In early 1943, 1st Battalion, Royal Inniskilling Fusiliers engaged in fighting against Japanese forces in the Donbaik area of Burma. They sustained considerable losses.
Donbaik Area, 10th January 1943
C Coy move off – The coy is divided into two, one half under Coy Cmd moves along the upper slopes (by the same route as A Coy) and the other half under Lt. DOCHERTY along the lower slope.
No more than 18 men of A Coy have returned so far. No news of Coy Cmd or any of A Coy offrs.
Lt. Fairweather’s pl. take over C Coy’s protective role.
Lt. Docherty’s half-coy met strong opposition from H.G. post at approx. 652836 and was forced to retire.
Lt. Docherty in at Bn. HQ.
Capt. Robin with his half-coy report that they are within view of an H.G post and are going to attack it.
All offrs. of A Coy with 42 men unwounded, 8 wounded returned. 10 men are expected to return within the near future and 30 men are missing (probably killed). Lt. Andrews evacuated to ADS with NYD Fever.
Capt. Boyle arrived from HQ 14 DIV with orders for C.O. top withold attack until 1/7 RAJPUTS and COY JATS H.G. arrive in two days time. GENERAL WAVELL sends message of encouragement and thanks C.O. for work that we have done.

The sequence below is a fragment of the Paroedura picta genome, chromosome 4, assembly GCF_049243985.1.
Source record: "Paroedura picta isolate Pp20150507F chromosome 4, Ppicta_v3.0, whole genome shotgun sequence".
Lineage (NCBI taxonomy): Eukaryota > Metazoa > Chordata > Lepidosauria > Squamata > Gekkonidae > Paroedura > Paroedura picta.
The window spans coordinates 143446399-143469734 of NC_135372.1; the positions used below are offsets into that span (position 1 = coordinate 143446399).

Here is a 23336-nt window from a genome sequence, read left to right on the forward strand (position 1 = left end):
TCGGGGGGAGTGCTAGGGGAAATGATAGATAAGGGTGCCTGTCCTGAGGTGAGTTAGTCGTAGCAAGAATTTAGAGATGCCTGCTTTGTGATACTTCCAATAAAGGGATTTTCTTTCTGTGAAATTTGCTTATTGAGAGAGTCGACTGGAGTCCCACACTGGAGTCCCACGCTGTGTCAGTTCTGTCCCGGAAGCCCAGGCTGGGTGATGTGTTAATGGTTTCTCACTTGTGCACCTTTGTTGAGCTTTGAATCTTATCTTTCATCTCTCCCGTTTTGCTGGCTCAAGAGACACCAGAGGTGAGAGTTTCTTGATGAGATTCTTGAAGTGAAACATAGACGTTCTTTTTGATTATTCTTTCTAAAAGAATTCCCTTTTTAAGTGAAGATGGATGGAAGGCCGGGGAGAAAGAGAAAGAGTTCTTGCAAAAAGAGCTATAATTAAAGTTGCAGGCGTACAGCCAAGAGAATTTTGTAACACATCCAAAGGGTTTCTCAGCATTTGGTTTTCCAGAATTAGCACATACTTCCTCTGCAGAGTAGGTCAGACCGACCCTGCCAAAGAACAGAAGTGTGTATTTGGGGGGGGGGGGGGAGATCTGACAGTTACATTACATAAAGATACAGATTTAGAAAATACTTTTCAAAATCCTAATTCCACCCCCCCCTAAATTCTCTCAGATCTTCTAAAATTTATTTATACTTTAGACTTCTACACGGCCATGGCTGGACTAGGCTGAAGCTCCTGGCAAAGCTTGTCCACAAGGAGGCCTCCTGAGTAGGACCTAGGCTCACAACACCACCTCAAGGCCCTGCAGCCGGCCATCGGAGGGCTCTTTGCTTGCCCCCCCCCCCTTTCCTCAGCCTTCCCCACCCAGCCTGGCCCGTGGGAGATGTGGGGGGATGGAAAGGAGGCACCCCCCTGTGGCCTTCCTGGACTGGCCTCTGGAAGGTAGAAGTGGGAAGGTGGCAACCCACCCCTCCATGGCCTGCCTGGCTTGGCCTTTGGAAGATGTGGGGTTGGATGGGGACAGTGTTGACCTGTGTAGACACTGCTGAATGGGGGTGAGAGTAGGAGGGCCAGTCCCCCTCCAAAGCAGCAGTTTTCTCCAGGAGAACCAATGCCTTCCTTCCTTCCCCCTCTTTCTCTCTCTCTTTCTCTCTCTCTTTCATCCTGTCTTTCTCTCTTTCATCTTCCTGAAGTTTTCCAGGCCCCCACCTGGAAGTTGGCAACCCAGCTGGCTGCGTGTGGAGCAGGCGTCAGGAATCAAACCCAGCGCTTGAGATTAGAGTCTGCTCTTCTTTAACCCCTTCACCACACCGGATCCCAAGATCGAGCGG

No news re return of CAPT ROBIN.
Donbaik Area, 10th January 1943 cont.
C Coy Activities from 0730hrs. C Coy moved off from their defensive pos. One half of Coy under Capt. Robin, the other under Lt. Doherty. This half coy started later as they had not so difficult a journey or so far to go. Capt. Robin made use of the old A Coy route. Lt. Docherty moved along the lower- slopes. The orders were to destroy the H.G. nests in DONBAIK area [?] were [?] us by crossfire and fixed line. Docherty was able to push forward until approx. 50 yds within view of the houses just east of DONBAIK village. At this stage Lt. Docherty made preparations for attack and was just about to put his plan into operation when mortar and H.G fire came down on his position. He engaged the enemy as best he could from all directions but in the face of heavy H.G fire was forced to retire. His casualties were 4 wounded, and 4 missing. Lt. Docherty reported back to Bn. HQ at 1330hrs. As for the other half coy under Capt. Robin, he was advancing in touch the whole time with the C.O. on the old A Coy line until about 1530hrs. He reported that he had heard the engagement between Docherty and the Japs but could not see anything as his position did not offer a good view.
Capt. Robin reported himself in view of a village but wasn’t sure where it was, but he had discovered a nest of some kind and was going to have a crack at it. This was the last that was heard from Robin for the rest of 10/1/43.
Fusilier Thomas Lyttle of Enniskillen, Co. Fermanagh died on 10th January 1943 as 1st Battalion, Royal Inniskilling Fusiliers engaged the enemy in Burma.
Fusilier William George McCullough of Derry~Londonderry died on 10th January 1943 as 1st Battalion, Royal Inniskilling Fusiliers engaged the enemy in Burma.
Fusilier Ivan Philips of Lisburn, Co. Antrim died on 10th January 1943 as C Company, 1st Battalion, Royal Inniskilling Fusiliers engaged the enemy in Burma.